Students get hands-on learning through Unum grants

Students get hands-on learning through Unum grants

We Are Unum

Students get hands-on learning through Unum grants

Students and teachers have entered the start of a new school year, and for many educators that means they’re spending their own hard-earned paycheck on school supplies for which they won’t be reimbursed.

Supporting education — not just the students, but the teachers — is important for building strong communities and the key to great futures for children. And one of the most fun ways Unum has shown its support to teachers and students is through the Strong Schools Grants program.

Created in 2009, Unum has awarded more than $725,000 in small grants to local teachers who demonstrate effective and creative ways to engage students and improve their learning and achievement levels.

“We receive applications from teachers who want to introduce creative programs and lessons to get the best out of their students,” said Cary Olson Cartwright, assistant vice president of Corporate Social Responsibility at Unum. “We know resources are limited, and these grants help complement funding from schools. Through the grant program, we’re able to help talented educators engage students in innovative and creative approaches to learning by providing funding directly into classrooms.”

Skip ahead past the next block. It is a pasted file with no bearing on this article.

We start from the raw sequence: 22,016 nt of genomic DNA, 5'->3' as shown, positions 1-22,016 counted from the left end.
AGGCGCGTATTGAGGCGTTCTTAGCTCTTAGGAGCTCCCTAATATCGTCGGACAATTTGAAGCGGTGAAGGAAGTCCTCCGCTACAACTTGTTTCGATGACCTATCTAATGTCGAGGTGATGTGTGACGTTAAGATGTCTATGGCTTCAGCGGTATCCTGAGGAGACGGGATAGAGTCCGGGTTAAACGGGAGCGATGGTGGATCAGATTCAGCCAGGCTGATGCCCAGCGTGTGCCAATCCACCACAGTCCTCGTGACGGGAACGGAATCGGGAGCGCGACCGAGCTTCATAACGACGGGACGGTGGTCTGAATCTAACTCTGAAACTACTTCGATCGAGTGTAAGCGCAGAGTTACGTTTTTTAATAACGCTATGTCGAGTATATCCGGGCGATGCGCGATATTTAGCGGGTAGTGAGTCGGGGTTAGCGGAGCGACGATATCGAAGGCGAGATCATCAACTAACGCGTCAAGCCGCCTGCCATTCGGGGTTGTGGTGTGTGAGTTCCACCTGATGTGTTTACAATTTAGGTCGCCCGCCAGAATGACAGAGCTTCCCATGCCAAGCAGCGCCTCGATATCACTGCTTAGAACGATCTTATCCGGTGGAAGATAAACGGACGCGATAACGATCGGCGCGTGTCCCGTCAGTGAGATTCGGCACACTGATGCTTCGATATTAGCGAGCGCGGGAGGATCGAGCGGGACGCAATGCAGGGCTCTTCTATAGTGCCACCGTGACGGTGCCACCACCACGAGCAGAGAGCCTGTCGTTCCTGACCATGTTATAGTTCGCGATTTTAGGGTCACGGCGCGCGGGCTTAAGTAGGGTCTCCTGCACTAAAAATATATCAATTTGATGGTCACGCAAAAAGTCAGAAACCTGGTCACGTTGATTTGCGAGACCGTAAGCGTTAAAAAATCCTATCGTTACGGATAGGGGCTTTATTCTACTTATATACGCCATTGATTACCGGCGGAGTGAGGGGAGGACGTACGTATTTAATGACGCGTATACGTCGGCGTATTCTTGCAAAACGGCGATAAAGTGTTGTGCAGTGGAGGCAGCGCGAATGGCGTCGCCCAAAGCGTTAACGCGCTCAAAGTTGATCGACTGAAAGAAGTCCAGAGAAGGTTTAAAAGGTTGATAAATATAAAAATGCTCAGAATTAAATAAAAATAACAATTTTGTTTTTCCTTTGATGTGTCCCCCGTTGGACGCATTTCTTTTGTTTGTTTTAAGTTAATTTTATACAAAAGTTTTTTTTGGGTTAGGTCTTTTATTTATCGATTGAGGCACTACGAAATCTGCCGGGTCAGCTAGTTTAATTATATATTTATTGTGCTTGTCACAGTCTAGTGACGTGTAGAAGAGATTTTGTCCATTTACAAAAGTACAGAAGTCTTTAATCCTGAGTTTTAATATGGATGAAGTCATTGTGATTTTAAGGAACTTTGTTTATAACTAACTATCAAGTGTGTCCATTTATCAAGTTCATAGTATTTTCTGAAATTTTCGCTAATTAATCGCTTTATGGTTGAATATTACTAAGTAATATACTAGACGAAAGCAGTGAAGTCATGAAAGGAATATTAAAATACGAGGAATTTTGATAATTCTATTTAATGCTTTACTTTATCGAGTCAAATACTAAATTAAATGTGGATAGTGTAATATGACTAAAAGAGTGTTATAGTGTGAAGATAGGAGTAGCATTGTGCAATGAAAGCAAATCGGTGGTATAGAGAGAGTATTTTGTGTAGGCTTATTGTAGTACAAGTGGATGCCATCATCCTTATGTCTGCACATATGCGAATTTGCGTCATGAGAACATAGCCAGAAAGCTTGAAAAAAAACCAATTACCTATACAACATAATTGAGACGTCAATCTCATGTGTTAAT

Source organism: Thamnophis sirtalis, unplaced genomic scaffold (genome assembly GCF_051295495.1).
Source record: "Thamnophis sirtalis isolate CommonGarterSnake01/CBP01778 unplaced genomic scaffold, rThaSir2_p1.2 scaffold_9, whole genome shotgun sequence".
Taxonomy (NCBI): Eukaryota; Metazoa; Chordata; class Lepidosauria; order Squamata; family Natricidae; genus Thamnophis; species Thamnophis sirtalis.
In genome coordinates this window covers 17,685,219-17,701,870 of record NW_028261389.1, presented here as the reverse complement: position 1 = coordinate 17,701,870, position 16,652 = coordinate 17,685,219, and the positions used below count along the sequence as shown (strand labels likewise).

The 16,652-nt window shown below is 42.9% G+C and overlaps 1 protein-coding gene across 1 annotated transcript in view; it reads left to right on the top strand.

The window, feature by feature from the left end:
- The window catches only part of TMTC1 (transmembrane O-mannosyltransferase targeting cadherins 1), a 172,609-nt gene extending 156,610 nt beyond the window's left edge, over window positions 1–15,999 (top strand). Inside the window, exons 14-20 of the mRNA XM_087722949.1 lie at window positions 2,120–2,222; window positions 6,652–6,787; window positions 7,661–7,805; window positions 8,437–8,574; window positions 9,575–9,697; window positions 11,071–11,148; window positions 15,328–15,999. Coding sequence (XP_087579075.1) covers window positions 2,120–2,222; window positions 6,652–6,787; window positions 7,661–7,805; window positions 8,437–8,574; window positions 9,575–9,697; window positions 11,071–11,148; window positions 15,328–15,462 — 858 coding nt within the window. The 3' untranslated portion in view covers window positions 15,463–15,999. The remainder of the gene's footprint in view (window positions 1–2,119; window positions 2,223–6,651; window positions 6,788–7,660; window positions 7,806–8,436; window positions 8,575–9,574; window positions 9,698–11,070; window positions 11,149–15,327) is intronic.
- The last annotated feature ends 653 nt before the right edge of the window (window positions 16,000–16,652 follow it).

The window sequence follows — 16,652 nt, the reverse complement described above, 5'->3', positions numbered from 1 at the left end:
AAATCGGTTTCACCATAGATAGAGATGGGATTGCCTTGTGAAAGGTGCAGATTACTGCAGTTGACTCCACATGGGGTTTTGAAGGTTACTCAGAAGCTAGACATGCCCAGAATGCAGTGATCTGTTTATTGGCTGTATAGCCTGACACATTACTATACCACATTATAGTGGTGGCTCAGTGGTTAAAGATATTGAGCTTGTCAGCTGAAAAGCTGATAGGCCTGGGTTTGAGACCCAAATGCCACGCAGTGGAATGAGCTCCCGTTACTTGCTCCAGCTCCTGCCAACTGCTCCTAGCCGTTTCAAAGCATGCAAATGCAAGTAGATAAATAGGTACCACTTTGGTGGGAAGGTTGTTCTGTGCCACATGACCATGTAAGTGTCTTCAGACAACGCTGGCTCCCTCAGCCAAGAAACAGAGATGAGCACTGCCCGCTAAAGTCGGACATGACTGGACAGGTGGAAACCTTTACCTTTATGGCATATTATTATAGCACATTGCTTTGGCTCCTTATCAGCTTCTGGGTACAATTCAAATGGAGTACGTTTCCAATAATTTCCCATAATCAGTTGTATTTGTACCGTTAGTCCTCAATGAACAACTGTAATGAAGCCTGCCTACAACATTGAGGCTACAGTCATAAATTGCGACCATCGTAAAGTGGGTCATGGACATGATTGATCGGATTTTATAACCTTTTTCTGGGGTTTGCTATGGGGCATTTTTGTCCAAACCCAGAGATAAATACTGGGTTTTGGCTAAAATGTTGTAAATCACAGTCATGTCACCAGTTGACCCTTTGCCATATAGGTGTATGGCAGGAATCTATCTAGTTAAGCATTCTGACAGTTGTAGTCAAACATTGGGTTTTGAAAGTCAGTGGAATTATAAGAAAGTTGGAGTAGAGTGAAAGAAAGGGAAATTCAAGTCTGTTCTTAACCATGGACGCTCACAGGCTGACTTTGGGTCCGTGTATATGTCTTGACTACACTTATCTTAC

Each year, teachers apply to receive grants of up to $1,000 to purchase equipment and resources that support and celebrate effective, creative teaching initiatives, with special emphasis on integrating career preparation with academic content.

With past funding, Suzette Brunson, a science teacher in the Lexington School District Two in Columbia, South Carolina, was able to take her students from doing science experiments on a computer into a hands-on science lab. This year, her students will learn how organisms coexist in ecosystems.

“We’re going to learn more about rivers and how different things impact others — like when one animal disappears, what happens to our food chains?” Brunson said.

Other classroom projects awarded funding ranged from purchasing supplies to build robots, rockets, video games and weather instruments to creating calming sensory rooms to help students with anxiety, grief, stress, anger or exhaustion.

“Supporting education is a pillar of who we are as a community leader and our corporate social responsibility,” Olson Cartwright said. “With the help of our employees, we’re committed to supporting today’s students and educators with the tools needed to thrive in a 21st century workforce.”

Public education is one of Unum’s main areas of focus for charitable giving. Learn more here.

Tags: | |